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dc.contributor.authorShanks, Megan Delphia
dc.date.accessioned2018-10-23T13:35:43Z
dc.date.available2020-08-22T06:00:59Z
dc.date.issued2018-08-30
dc.identifier.otherShanksBooth_cornellgrad_0058F_11103
dc.identifier.otherhttp://dissertations.umi.com/cornellgrad:11103
dc.identifier.otherbibid: 10489841
dc.identifier.urihttps://hdl.handle.net/1813/59745
dc.description.abstractPrivate foundations represent an important avenue through which private wealth and preferences are brought to bear on public outcomes. With relatively little public accountability, these organizations exercise influence on policy development and implementation, but despite a long history of documented influence on public policy, private foundations are not usually considered political actors in their own right. They are noticeably underrepresented in existing studies of organizational political participation, despite recent research on foundations' activity that convincingly documents that foundations are important policy influencers through their strategic funding of certain types of work and organizations. However, very little attention is paid to foundations' public policy aims that can only be achieved through legislative, rather than administrative, action. I argue that, contrary to what we might expect, private foundations do support visible political advocacy and they do so in concert with other state- and national-level political efforts. To examine this claim, I analyze a unique data set of all grants over $10,000 given by private foundations for criminal justice work for patterns in which foundations fund political advocacy, where they fund it, and which recipients are most likely to receive foundation funding. I find that foundations are more likely to focus on policy now than in the past, and while most foundations are likely to fund some type of advocacy, foundations that work consistently in an area and work across states are most likely to fund political advocacy. In addition, foundation funding is stratified geographically, accumulating into significant differences in whether states have private funds available to support their criminal justice reform work. Finally, because foundations do prefer certain types of organizations, recipient organizations exercise their own agency by adapting to their environments to be better suited for receiving funding. These findings have implications for inequalities of political voice and representation, as well as when and how private wealth is able to influence public outcomes.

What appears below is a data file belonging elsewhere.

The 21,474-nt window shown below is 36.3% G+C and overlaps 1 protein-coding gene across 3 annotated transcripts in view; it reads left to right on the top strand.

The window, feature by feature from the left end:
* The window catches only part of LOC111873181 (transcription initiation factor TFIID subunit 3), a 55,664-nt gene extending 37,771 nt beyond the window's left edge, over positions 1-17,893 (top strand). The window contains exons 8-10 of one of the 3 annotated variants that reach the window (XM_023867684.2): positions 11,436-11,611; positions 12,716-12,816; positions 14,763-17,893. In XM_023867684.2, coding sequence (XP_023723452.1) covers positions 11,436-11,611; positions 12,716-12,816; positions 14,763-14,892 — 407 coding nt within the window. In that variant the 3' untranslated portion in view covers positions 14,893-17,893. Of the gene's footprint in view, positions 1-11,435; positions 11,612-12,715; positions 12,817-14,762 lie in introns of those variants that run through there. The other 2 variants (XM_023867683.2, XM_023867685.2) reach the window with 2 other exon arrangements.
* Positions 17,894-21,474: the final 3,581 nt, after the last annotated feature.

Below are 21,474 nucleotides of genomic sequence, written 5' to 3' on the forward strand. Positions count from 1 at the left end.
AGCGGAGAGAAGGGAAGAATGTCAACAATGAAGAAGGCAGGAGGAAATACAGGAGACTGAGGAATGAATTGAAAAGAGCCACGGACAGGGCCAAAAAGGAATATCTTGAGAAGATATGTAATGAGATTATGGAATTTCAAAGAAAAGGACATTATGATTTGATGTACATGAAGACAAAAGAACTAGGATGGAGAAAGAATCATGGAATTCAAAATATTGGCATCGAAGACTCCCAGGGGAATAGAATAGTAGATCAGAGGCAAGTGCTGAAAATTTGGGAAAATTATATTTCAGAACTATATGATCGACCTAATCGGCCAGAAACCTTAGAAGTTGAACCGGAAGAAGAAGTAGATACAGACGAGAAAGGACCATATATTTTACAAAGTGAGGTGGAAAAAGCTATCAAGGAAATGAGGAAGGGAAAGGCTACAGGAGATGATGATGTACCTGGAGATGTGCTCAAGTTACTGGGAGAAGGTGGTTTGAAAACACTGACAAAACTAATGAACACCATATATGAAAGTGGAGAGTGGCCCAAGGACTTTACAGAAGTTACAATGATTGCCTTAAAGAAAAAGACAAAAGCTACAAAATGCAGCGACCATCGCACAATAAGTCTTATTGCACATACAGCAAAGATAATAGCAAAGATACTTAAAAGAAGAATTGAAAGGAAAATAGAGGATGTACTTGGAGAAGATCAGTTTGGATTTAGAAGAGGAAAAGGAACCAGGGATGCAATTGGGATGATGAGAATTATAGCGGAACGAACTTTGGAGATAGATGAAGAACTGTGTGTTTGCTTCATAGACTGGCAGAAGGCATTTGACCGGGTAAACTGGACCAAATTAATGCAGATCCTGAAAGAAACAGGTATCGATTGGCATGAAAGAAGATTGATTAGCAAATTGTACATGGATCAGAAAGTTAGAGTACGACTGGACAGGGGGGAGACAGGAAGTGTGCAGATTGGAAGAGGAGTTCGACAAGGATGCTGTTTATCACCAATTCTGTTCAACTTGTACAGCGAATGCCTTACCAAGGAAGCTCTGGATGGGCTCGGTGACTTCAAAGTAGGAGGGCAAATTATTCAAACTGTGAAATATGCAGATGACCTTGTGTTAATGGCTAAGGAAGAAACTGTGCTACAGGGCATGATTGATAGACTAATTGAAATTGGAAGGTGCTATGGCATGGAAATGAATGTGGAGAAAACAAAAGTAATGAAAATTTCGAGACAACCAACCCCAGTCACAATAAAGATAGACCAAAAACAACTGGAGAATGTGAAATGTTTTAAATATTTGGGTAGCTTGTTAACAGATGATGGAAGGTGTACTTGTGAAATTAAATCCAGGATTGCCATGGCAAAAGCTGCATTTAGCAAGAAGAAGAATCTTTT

dc.language.isoen_US
dc.subjectpolicy feedback
dc.subjectPolitical science
dc.subjectPublic policy
dc.subjectcriminal justice
dc.subjectphilanthropy
dc.titleTaking It For Granted: How Private Foundations Structure Voice and Activity in a Policy Area
dc.typedissertation or thesis
thesis.degree.disciplineGovernment
thesis.degree.grantorCornell University
thesis.degree.levelDoctor of Philosophy
thesis.degree.namePh. D., Government
dc.contributor.chairMettler, Suzanne Bridget
dc.contributor.committeeMemberEnns, Peter
dc.contributor.committeeMemberLevine, Adam S.
dc.contributor.committeeMemberBateman, David Alexander
dcterms.licensehttps://hdl.handle.net/1813/59810
dc.identifier.doihttps://doi.org/10.7298/X48P5XS1


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